Democratizing Science: How New Services Enable Citizen Discovery, Research, And Innovation

Photo courtesy of the University of Michigan via Flickr. 

There was once a day when only scientists and academics had access to the tools, information, and equipment needed for complex experiments and innovation.

For better or for worse, that time has come to an end.

Technology and startup culture is such that new, growing companies and services outside the realm of big institutions are finding cheap and simple ways to let the everyday person take up an active role in science, credentials be damned.

Here are some pertinent examples of modern startups or services that are shifting dynamics in the world of science.

Synthetic biology: GMO plants for all

The Glowing Plant Project

The Kickstarter project promising glowing plants to its backers stirred up a lot of controversy for allowing the unregulated handling of GMOs by untrained civilians. Now by pre-order anyone can plant, grow, and edit the seeds of their own fluorescent shrub.

Revolution Bio

This seporate plant-based synthetic biology startup aims to sow the seed of beauty by sharing color-changing flowers with florists, gardeners, and boyfriends that have really screwed up.

Both companies are democratizing the handling of genetically modified organisms for vanity purposes, something never done before.

Democratizing creation

Cambrian Genomics

Democratization is taken to a whole new level with startup Cambrian Genomics, a company that wants to let its customers design and create their own new life forms without regulation.

The synthetic biology company essentially allows its customers to design DNA code, which the startup will print onto DNA strands — shipped in powder form — for the customer to insert into an organism’s cells for themselves.

Clients are limited to other companies with similar goals at the moment, so you can rest easy in the fact that no one in your neighborhood will be printing Ebola through their services.

Genspace, NYC

Other organizations, such as Genspace in Brooklyn, NY, provide community biolabs through which members can (safely) access to the lab equipment necessary for projects in the fields of molecular and synthetic biology. It’s a simple as joining, learning, and experimenting for a reasonable monthly fee.

Citizen scientists sequencing bacteria


The company uBiome has a unique mission: to give its users the opportunity to sequence and study their microbiomes.

Users are sent a kit through which they can submit a bacteria sample and send it in for testing, along with a survey on lifestyle and health. Once sequenced, uBiome compiles your results for you online so you can experiment by comparing your bacteria to that of other groups, like heavy drinkers, vegetarians, smokers, etc.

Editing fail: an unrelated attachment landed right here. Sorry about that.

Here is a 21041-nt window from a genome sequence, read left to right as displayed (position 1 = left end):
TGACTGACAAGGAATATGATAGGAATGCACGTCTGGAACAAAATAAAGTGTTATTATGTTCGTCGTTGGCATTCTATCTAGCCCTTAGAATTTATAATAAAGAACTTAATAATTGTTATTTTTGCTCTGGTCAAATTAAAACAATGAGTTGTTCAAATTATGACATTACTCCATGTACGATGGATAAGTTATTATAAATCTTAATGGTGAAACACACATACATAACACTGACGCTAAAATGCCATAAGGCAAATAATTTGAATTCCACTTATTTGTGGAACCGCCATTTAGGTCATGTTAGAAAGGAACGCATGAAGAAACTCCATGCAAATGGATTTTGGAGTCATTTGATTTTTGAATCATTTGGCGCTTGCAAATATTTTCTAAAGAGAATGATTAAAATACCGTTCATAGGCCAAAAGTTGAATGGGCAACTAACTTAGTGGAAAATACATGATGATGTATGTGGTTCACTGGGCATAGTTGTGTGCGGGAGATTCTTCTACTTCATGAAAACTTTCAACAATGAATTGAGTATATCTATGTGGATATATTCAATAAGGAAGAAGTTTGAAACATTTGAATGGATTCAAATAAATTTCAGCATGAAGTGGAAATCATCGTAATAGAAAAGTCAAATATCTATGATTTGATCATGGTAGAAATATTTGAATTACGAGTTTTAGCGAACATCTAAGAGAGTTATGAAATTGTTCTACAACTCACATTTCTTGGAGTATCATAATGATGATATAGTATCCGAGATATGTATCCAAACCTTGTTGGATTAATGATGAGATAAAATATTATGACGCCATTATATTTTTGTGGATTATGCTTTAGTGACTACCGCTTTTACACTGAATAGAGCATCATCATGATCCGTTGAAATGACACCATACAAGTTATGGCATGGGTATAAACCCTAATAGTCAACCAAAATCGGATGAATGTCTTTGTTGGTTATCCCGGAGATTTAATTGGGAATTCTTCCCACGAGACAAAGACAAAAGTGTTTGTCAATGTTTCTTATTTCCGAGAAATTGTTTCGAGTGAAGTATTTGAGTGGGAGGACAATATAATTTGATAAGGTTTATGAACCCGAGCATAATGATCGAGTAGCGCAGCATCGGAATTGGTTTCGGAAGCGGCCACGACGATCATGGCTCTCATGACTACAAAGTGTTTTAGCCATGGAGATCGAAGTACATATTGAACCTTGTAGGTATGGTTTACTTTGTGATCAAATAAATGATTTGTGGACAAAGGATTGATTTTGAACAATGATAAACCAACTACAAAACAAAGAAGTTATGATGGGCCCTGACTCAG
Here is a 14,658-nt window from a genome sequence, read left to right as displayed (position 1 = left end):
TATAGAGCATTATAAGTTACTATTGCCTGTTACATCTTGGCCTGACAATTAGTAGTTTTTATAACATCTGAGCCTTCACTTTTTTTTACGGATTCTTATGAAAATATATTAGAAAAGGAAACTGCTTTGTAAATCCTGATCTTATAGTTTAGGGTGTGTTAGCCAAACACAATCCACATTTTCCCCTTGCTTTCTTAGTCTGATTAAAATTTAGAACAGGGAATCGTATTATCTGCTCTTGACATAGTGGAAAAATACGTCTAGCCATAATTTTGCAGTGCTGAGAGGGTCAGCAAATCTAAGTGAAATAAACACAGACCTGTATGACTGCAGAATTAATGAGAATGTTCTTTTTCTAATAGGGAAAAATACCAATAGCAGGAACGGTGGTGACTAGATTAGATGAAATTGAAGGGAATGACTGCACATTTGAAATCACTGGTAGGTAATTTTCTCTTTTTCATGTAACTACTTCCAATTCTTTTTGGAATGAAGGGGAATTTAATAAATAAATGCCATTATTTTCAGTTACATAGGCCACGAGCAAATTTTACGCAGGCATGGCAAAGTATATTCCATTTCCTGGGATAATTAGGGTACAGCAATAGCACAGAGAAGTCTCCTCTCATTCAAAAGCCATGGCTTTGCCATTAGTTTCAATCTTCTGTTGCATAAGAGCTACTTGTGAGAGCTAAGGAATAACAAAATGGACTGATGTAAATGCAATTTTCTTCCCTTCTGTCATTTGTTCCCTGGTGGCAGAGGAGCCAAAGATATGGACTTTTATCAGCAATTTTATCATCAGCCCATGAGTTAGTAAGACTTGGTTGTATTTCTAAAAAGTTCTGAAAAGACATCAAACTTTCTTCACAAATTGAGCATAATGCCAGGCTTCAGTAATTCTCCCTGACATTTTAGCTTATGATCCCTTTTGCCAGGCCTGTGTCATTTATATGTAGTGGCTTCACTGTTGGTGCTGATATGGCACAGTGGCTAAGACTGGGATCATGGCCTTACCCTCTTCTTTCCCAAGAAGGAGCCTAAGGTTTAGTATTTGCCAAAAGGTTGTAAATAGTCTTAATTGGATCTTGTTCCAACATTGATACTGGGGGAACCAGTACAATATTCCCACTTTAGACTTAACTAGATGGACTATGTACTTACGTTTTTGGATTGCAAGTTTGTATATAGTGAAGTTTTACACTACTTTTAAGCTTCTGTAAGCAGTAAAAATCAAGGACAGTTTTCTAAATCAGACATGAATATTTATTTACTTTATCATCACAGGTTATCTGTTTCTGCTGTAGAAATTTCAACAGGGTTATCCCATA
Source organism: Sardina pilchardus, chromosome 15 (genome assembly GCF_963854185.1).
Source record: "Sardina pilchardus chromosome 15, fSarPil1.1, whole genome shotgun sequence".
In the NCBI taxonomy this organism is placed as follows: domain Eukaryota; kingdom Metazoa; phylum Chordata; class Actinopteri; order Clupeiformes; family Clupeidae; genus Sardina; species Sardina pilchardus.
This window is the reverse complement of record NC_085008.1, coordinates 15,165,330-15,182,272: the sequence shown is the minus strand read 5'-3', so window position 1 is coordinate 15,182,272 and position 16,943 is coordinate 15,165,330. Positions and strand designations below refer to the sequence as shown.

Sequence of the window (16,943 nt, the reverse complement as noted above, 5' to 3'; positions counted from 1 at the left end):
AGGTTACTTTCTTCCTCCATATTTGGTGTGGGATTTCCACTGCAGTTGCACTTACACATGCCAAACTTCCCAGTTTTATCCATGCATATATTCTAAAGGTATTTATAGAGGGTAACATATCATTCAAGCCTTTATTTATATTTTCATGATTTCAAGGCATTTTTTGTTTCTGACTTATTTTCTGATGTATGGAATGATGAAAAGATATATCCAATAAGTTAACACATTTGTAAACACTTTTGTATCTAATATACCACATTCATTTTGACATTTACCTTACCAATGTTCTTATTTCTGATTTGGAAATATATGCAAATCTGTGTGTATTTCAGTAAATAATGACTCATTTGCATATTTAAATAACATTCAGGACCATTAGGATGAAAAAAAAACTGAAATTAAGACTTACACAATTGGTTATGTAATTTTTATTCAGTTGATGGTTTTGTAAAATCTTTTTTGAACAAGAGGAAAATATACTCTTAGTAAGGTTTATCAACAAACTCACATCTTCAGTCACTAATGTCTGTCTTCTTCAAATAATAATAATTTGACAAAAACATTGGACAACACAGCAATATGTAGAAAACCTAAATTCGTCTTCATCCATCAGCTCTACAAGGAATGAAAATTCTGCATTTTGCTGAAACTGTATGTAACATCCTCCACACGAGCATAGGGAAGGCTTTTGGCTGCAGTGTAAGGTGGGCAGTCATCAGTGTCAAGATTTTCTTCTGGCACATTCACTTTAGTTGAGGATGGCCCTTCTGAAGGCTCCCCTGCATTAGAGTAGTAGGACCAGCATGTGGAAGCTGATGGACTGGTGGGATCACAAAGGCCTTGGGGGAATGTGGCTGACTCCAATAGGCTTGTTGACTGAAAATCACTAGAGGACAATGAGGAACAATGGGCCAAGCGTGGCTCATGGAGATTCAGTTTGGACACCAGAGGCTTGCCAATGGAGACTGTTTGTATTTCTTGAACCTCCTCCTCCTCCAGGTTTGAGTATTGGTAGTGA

Users can also study how their microbiomes change over time, and explore how their lifestyle relates to bacteria and health.

Democratizing research: biodiversity, space, and beyond

The research end of science is becoming increasingly open to the public as well, with science projects crowdsourcing research such as mapping the aftermath of disaster, or mapping the biodiversity of State Parks and ocean life.


One notable startup that is opening research to the public is called Synbiota, a platform that allows people from all walks of life to collaborate online in a space for open source biotech innovations.

Synbiota allows its users access to hundreds of ongoing projects and sophisticated research, which they augment and annotate collectively. Members can crowdsource knowledge, share new discoveries, and even access and edit DNA.

But if you think neophyte involvement in science was limited to a cellular level, or even an earthly one, you’d be wrong:

  • The startup Planet Lab is democratizing space by providing cheap access to satellite imagery to clients
  • Berkeley’s SETI software lets users help find extraterrestrial life
  • Other projects enlist volunteer help in mapping the galaxy and finding exoplanets.

Want to get started?

Aside from the many startups and services mentioned, a great resource for getting involved in science projects is the website Zooniverse, maintained and developed by the Citizen Science Alliance.

Through this database, users can find projects in the fields of space, climate, humanities, nature, biology, and physics, and dive right in to scientific discovery. Bon Voyage!

We measure success by the understanding we deliver. If you could express it as a percentage, how much fresh understanding did we provide?
Jennifer Markert